China has been forced into lowering its domestic shale gas forecast for 2020 to 30 billion cubic meters annually. This is a significant plunge from the previous target of 60-100 billion cubic meters. The change in forecast is because China's shale gas isn't particularly easy to extract. And China's conundrum is straight up Halliburton's (NYSE:HAL) alley.
Importance of Shale Gas
The U.S. was expected to be among the world's leading natural gas importers not too long ago, with the country recently emerging as one of the largest fossil fuel exporters owing to its shale gas production. China is eying to do the same and is planning to cash in on more than 30 trillion cubic meters worth of shale gas reserves - the largest in the world.
Even so, the biggest hurdle en route to the realization of China's shale dream is the lack of technical, technological, topological and geological expertise.
Sichuan, China's most lucrative shale basin lies in a region that is deeply faulted. This significantly limits horizontal drilling, with the prospects of earthquakes also meaning that top-drawer shale extraction experience is needed to extract gas from Sichuan.
Despite Sinopec developing equipment and personnel to develop shale gas, it's still light years behind the technical expertise that the U.S. firms can offer - most notably Halliburton.
Halliburton has already made inroads into the Chinese market through its partnership with STP Energy Group. Halliburton would own 49% of the entity that has been formed by the Halliburton-STP merger, which would be vying to explore oil in the desert of Xinjiang. The region possesses around one-thirds of China's unconventional reserves. And of course unconventional reserves' exploration is Halliburton's forte.
These reserves need high level expertise in hydraulic fracturing. Halliburton's is the leader of the pack when it comes to that, especially when one factors in water conservation. And when your work place is a desert, it would obviously be immensely critical.
Halliburton has pressure pumps that are designed to fracture amidst water shortage. The firm has also mastered the technology of water-recycling, which helps develop and sustain its assets.
Even though hydraulic fracturing has received environmental backlash and bans in the U.S., China wants to reduce its thick air pollution. Shale could produce cleaner gas as an environmentally apt replace for coal in Chinese power plants.
While Halliburton's partnership with STP itself isn't a groundbreaking deal, the fact that China is now eying to up the ante on shale gas exploration to answer its energy questions, means that the oil giant would be leading the queue when China looks towards foreign firms to provide technical expertise. China wants experience in digging out shale from difficult formations, while Halliburton, like any other firm, is looking for opportunities to enhance production and revenue. This should whet the appetite of the company's shareholders, and those who are planning on investing in Halliburton in the future.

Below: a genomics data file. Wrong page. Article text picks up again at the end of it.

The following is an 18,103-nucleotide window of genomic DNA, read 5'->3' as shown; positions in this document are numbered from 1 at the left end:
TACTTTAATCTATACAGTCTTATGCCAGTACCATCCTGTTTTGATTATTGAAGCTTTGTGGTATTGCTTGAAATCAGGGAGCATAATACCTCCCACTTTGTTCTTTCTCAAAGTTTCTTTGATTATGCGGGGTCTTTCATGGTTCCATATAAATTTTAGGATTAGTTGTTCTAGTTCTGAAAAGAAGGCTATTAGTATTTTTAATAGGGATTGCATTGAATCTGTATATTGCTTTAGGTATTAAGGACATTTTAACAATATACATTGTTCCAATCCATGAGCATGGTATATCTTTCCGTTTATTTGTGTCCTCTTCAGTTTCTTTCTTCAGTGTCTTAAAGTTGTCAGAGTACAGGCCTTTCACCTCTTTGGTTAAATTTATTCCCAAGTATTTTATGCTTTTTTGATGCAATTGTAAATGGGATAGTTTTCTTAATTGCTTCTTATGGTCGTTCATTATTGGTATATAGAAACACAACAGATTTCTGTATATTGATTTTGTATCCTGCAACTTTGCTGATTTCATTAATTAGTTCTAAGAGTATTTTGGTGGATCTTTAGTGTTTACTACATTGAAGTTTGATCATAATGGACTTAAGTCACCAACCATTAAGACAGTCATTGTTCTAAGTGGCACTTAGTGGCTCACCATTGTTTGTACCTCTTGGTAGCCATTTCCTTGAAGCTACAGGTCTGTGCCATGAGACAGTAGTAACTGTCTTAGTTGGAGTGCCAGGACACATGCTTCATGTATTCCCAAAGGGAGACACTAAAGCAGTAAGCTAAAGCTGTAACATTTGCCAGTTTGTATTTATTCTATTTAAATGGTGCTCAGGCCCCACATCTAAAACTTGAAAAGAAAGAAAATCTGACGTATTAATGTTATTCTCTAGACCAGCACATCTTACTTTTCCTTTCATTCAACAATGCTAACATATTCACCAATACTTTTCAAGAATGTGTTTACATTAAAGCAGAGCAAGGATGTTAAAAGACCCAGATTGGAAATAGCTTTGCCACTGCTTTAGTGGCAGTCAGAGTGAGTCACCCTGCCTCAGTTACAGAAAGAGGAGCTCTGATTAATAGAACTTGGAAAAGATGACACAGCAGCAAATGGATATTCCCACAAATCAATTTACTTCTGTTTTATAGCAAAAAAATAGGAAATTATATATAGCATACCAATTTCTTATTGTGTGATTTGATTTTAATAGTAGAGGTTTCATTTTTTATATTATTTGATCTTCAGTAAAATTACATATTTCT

Struggles of foreign firms
China, of course, isn't new to working in tandem with foreign oil and gas companies. Royal Dutch/Shell (NYSE:RDS.A) (NYSE:RDS.B) signed a product-sharing agreement with China National Petroleum Corp., for the Fushun-Yongchuan block, while Shell spent a billion dollars in the Sichuan basin last year. Shell would take a year working on drilling and the region's geology before finalizing the product-sharing contract and if the deal were to collapse, it wouldn't be a new experience for China.
Foreign oil giants haven't exactly had much to write home about during their Chinese expeditions. Chevron's (NYSE:CVX) struggles in the $6.4 billion worth Chuandongbei project that is supposed to conjure 12 billion cubic meters of gas annually is a prime example.
However, China is trying to reverse that trend by offering more profitability for the foreign oil firms especially in the shale gas sector. The government is including waivers on exploration equipment's import tariffs, value-added refunds, subsidies and even resource tax waivers. Most notably, China is offering complete deregulation of prices, to make it completely independent of the government's control, thus making projects in the country more profitable for foreign companies.
Halliburton is expecting Q4 profits to touch 20% in the Eastern hemisphere. Even though the current Chinese projects wouldn't factor in much in the overall $5 billion worth business in Asia and Middle East, but if the company manages to enter the shale gas arena, it could open a massive revenue enhancing opportunity for it.
Shale basins in China have gas which is trapped in formations that are more than 10,000 feet deep. There is more pressure, more temperate, more depth and more complexity when you juxtapose this with typical shale gas plays in the U.S. Halliburton's Cypher reservoir modeling software helps highlight the 'sweet spots' in the shale formation, and could help enhance production.
Halliburton has been banking on technology to increase the lure of its margins, which should increase by around 5%. The earnings are set to rise 25% touching the $4 mark, with a double digit revenue growth. All this is regardless of what happens in China. However, if banking on technology does work wonders for Halliburton, China will prove itself to be a land of opportunity - an opportunity to multiply, production and revenues, an opportunity to augments its cash flow.
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